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Leanna Cahill figured the good folks of Cahill Crossing might have forgiven her the sin of bearing a child out of wedlock were it not for the fact that she was managing quite nicely.
Indeed, had it not been for the tidy sum of cash that she had accumulated during her stay in Dead-wood, they might have considered her afflicted and therefore worthy of their benevolence.
Bless their shriveled little hearts.
Coming home today for the first time in two years, she had no intention of being ashamed of either her child, her abundant funds or the way she had come by them.
She lifted her chin and tweaked her best hat to shade her eyes from the glare of heat rising from the road in simmering waves. She tugged the brim of a tiny Stetson over her son's eyes, then hugged him close to her in the saddle.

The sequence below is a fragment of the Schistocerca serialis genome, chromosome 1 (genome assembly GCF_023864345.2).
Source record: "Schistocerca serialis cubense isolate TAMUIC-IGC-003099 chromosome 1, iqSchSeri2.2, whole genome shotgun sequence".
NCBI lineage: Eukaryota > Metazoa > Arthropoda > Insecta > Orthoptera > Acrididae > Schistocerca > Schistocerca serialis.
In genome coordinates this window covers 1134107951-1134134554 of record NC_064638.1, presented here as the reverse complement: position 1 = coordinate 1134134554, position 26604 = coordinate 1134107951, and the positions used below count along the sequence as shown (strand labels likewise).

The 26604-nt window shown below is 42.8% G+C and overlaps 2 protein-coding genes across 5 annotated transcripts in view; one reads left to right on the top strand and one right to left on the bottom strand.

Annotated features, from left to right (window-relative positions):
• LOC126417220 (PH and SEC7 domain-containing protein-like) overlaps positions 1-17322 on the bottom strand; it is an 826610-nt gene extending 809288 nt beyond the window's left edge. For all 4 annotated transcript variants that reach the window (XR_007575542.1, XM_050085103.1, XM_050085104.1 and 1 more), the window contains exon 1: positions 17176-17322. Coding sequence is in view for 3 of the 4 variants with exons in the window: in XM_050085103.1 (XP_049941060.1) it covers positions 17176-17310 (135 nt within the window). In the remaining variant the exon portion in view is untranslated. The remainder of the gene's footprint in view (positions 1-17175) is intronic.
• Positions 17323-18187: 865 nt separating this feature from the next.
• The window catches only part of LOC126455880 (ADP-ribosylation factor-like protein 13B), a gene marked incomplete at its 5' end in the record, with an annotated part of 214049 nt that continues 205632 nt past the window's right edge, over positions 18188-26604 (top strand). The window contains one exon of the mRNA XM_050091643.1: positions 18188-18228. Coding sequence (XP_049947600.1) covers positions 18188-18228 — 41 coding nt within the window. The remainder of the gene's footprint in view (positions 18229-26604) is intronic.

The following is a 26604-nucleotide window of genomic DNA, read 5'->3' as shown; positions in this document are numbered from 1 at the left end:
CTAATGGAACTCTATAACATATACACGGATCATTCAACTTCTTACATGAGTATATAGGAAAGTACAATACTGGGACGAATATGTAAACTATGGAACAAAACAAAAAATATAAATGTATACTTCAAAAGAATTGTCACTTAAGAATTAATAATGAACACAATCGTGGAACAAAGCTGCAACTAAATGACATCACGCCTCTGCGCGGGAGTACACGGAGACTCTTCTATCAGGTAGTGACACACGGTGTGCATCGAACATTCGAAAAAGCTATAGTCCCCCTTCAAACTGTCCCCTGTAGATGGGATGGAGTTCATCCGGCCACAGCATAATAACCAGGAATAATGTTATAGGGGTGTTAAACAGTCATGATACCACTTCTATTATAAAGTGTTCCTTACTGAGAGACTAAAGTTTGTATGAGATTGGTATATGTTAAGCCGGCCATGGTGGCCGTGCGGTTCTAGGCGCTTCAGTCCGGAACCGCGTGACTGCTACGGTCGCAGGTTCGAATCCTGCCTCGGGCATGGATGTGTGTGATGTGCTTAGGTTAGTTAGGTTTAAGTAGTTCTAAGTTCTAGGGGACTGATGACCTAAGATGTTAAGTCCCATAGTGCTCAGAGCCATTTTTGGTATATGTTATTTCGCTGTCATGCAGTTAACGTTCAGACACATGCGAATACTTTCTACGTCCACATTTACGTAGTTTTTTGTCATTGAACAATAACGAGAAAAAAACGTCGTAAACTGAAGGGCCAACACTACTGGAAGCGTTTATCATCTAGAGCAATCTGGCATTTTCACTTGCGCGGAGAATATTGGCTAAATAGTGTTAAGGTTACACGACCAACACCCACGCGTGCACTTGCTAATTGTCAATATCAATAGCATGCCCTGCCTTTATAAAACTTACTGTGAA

The satin border of her gown, lying neatly across her horse's rump, winked purple flecks at the sky with the shifting of the animal's gait.
She could have crept into town, hiding in the shadows as though she were ashamed. Crawling on her knees, sackcloth and ashes style, might have made people look more kindly at her.
The plain fact was, she wasn't ashamed. Why should she be? The fifteen-month-old child snuggling into her, with his little boot-clad legs too short to even dangle over the horse's withers, was perfection.
He was as worthy as any Cahill had ever been. Anyone who tried to say otherwise would answer to her. Even her own brothers if it came to that, but it was her daily prayer that they would not hold the sins of little Cabe's parents against him.
Her dearest hope was to reunite with her brothers. It might not be possible; they had parted with hateful words and bitter accusations. Guilt and blame had torn them apart. It wasn't only their parents that had died that day two years ago; the whole family had been destroyed.